model industrial community in the early 19th century. The imposing
independent kingdom, and Bruce as its king. According to legend,
cotton mill buildings, the spacious and well-designed workers'
while he was on the run during the winter of 1305-06, Bruce hid
housing, and the dignified educational institute, school and public
himself in a cave on Rathlin Island off the north coast of Ireland,
buildings were designed to improve their spiritual as well as physical
where he observed a spider spinning a web. Each time the spider
needs and testify to Robert Owen's humanism. Owen’s social
failed, it started over again until it succeeded. Inspired by this, Bruce
philosophy in matters such as progressive education, factory reform,
returned to inflict a series of defeats on the occupying English force,
humane working practices, international cooperation, and garden
thus winning him more supporters and eventual victory.
Portrait of Robert the Bruce together with his name, and dates of birth and death
Depiction of Robert the Bruce on horseback
Depiction of a spider and its web
Depth ImageTM Hologram of Robert the Bruce
Vignette depicting aerial view of New Lanark
19th Century drawing of New Lanark
Image of new Lanark Cotton Mill
cities, have had a profound influence on social developments throughout the 19th century and beyond.
£20 banknote reverse
£50 Banknote Elsie Maud Inglis
£50 banknote front
(16 August 1864 – 26 November 1917)
Frontiers of the Roman Empire – The Antonine Wall
Having trained as a doctor in Edinburgh and Glasgow, Inglis became
concerned at the level of care for women following her work in
The Antonine Wall was constructed in 142 AD on the orders of the
maternity hospitals. In 1894, with Jessie MacGregor, Inglis opened a
Emperor Antonius Pius as a defence against the 'barbarians' of the
maternity hospital in Edinburgh for poor women, staffed entirely by
North and constitutes the north western-most portion of the Roman
women. She was to later play an important role in founding the
Frontier. Running for 60km, the Wall stretched across the narrow
Scottish Federation of Women's Suffrage Societies. During the First
waist of Scotland from Bo'ness on the River Forth to Old Kilpatrick on
World War Inglis set up the Scottish Women's Hospitals which
the River Clyde, consisting of a turf rampart fronted by a great ditch,
eventually sent over 1000 women doctors, nurses, orderlies and
with a strategic system of forts and camps. The wall was abandoned
drivers to war zones across Europe.
after only twenty years, when the Roman legions withdrew to
In April 1915 Inglis took a women's medical unit to Serbia. During an
Hadrian's Wall in 162 AD. The Wall is part of the 'Frontiers of the
Austrian offensive in the summer of 1915, Inglis was captured but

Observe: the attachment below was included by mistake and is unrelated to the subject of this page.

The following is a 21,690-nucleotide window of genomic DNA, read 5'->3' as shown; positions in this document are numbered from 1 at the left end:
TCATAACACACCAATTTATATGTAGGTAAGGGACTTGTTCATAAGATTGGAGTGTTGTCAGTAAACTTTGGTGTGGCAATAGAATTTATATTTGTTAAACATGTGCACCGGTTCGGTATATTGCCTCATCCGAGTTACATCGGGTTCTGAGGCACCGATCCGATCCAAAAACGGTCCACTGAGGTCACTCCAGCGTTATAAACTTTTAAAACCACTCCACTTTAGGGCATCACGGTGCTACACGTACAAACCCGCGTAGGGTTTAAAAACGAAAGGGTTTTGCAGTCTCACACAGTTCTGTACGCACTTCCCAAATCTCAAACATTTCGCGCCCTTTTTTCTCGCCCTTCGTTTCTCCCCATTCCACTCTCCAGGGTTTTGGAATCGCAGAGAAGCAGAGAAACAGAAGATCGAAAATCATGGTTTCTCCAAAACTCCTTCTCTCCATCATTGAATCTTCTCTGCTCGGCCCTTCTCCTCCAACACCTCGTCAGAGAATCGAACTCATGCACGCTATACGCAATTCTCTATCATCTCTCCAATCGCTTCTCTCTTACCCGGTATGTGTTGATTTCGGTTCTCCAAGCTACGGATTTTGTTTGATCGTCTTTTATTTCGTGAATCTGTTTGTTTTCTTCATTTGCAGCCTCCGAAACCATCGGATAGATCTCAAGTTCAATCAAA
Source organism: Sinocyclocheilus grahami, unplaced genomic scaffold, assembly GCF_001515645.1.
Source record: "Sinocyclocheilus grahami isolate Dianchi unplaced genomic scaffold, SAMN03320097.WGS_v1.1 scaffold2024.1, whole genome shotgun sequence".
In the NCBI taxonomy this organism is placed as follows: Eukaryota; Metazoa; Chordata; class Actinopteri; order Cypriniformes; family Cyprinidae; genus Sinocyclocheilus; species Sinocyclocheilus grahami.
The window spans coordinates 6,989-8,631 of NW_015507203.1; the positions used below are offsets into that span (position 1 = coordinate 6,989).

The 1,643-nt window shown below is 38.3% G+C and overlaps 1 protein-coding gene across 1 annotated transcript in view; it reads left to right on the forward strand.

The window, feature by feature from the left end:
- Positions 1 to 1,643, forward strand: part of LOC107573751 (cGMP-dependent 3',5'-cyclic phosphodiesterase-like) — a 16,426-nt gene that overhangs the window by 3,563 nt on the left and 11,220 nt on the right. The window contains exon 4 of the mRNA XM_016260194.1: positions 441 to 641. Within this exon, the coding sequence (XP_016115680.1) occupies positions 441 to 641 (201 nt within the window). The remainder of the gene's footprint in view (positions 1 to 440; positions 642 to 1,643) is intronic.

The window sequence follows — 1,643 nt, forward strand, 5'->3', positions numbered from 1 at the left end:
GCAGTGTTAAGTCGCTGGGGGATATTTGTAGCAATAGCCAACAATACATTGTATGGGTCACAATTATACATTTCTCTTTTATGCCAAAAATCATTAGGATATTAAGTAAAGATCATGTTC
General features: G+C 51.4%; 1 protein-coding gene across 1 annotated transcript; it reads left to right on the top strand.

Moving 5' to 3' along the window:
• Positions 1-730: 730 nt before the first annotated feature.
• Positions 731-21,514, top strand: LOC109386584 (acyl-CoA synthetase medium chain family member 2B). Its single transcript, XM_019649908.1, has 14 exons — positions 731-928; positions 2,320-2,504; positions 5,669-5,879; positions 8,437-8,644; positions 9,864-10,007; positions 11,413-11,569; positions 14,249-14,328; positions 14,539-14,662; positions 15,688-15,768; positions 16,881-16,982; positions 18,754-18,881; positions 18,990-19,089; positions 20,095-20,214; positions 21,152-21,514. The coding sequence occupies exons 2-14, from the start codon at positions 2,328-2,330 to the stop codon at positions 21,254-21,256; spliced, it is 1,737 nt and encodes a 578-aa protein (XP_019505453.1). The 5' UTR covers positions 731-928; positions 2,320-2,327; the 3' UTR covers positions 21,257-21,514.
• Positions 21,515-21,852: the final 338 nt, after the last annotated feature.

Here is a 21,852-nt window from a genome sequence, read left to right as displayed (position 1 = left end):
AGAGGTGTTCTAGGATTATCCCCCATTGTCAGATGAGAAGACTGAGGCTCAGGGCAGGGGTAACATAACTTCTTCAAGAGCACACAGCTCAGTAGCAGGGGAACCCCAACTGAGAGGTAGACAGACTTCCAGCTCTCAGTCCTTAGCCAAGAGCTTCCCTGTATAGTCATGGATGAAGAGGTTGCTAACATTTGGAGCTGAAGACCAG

Roman Empire World Heritage Site', which includes Hadrian's Wall
eventually, with the help of the American diplomats, British authorities
and the Upper Raetian German Limes.
Portrait of Elise Inglis together with her name, and dates of birth and death
Depictions of the front of the High Street, Edinburgh Hospice
A flag pin reading ‘Votes for Women’ and a collection box reading ‘Help the Scottish Women’s Hospitals’
Depth ImageTM Hologram of Elsie Inglis
Aerial view of Antonine Wall at Kinneil Fortlet
Defensive pit holes (Lillia) at Kinneil Fortlet
Vignette depicting aerial view of the Antonine Timber Posts
£50 banknote reverse
were able to negotiate the release of Inglis and her medical staff.
£100 banknote front 1
Portrait of Charles Rennie Mackintosh together with his name, and dates of birth and death
A black perforated address plate reading 'The Glasgow School of Art 167'
A Rennie Mackintosh original door-light design
The front of The Glasgow School of Art
Depth ImageTM Hologram of Charles Rennie Mackintosh
occurring landscapes. He moved to London in 1927 where he died
View of the Rings of Brodgar
the following year, of throat cancer.
Aerial view of the Neolithic settlement, Skara Brae
Aerial view of the Rings of Brodgar
Charles Rennie Mackintosh
Heart of Neolithic Orkney
(7 June 1868– 10 December 1928)
One of eleven children, Mackintosh was born in Glasgow and is
The group of Neolithic monuments on Orkney consists of a large
celebrated around the world as one of the most creative figures of the
chambered tomb (Maes Howe), two ceremonial stone circles (the
Stones of Stenness and the Ring of Brodgar) and a settlement (Skara
A trained architect, to assist his professional development in 1884 Mackintosh commenced evening art classes at The Glasgow School of Art. It was here that he met his future wife, Margaret MacDonald. Along with her sister Frances MacDonald and Herbert MacNair, the artists were known as "The Four" and were amongst a wider group of artists and designers who collectively created "The Glasgow Style".
Brae), together with a number of unexcavated burial, ceremonial and 2
settlement sites. The group constitutes a major prehistoric cultural landscape which gives a graphic depiction of life in this remote archipelago in the far north of Scotland some 5,000 years ago. They are an outstanding testimony to the cultural achievements of the Neolithic peoples of northern Europe.
Although involved in an array of projects, the building that helped make his reputation international was The Glasgow School of Art. In his later life Mackintosh focussed on watercolour painting,
£100 banknote reverse
particularly the relationship between man-made and naturally